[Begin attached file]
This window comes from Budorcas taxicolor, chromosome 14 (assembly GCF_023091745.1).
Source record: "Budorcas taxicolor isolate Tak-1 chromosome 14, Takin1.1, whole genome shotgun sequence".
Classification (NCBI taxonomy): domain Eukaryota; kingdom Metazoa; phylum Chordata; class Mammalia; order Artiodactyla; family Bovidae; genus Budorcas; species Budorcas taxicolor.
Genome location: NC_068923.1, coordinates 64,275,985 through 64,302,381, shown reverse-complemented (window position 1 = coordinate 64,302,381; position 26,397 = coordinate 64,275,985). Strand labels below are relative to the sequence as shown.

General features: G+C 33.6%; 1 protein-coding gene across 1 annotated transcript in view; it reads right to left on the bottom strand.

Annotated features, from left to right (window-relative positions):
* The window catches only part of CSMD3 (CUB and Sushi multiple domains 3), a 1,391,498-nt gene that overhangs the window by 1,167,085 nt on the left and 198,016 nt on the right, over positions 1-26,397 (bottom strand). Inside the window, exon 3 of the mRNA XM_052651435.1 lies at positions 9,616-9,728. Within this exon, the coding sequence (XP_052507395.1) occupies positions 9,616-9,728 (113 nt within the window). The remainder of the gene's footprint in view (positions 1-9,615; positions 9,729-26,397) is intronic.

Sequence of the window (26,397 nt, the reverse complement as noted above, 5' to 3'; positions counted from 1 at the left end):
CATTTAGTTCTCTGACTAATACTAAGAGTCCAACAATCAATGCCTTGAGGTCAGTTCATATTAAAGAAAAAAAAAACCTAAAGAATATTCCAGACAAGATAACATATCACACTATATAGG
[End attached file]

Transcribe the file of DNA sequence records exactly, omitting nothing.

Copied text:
This window comes from Budorcas taxicolor, chromosome 14 (assembly GCF_023091745.1).
Source record: "Budorcas taxicolor isolate Tak-1 chromosome 14, Takin1.1, whole genome shotgun sequence".
Classification (NCBI taxonomy): domain Eukaryota; kingdom Metazoa; phylum Chordata; class Mammalia; order Artiodactyla; family Bovidae; genus Budorcas; species Budorcas taxicolor.
Genome location: NC_068923.1, coordinates 64,275,985 through 64,302,381, shown reverse-complemented (window position 1 = coordinate 64,302,381; position 26,397 = coordinate 64,275,985). Strand labels below are relative to the sequence as shown.

General features: G+C 33.6%; 1 protein-coding gene across 1 annotated transcript in view; it reads right to left on the bottom strand.

Annotated features, from left to right (window-relative positions):
* The window catches only part of CSMD3 (CUB and Sushi multiple domains 3), a 1,391,498-nt gene that overhangs the window by 1,167,085 nt on the left and 198,016 nt on the right, over positions 1-26,397 (bottom strand). Inside the window, exon 3 of the mRNA XM_052651435.1 lies at positions 9,616-9,728. Within this exon, the coding sequence (XP_052507395.1) occupies positions 9,616-9,728 (113 nt within the window). The remainder of the gene's footprint in view (positions 1-9,615; positions 9,729-26,397) is intronic.

Sequence of the window (26,397 nt, the reverse complement as noted above, 5' to 3'; positions counted from 1 at the left end):
CATTTAGTTCTCTGACTAATACTAAGAGTCCAACAATCAATGCCTTGAGGTCAGTTCATATTAAAGAAAAAAAAAACCTAAAGAATATTCCAGACAAGATAACATATCACACTATATAGG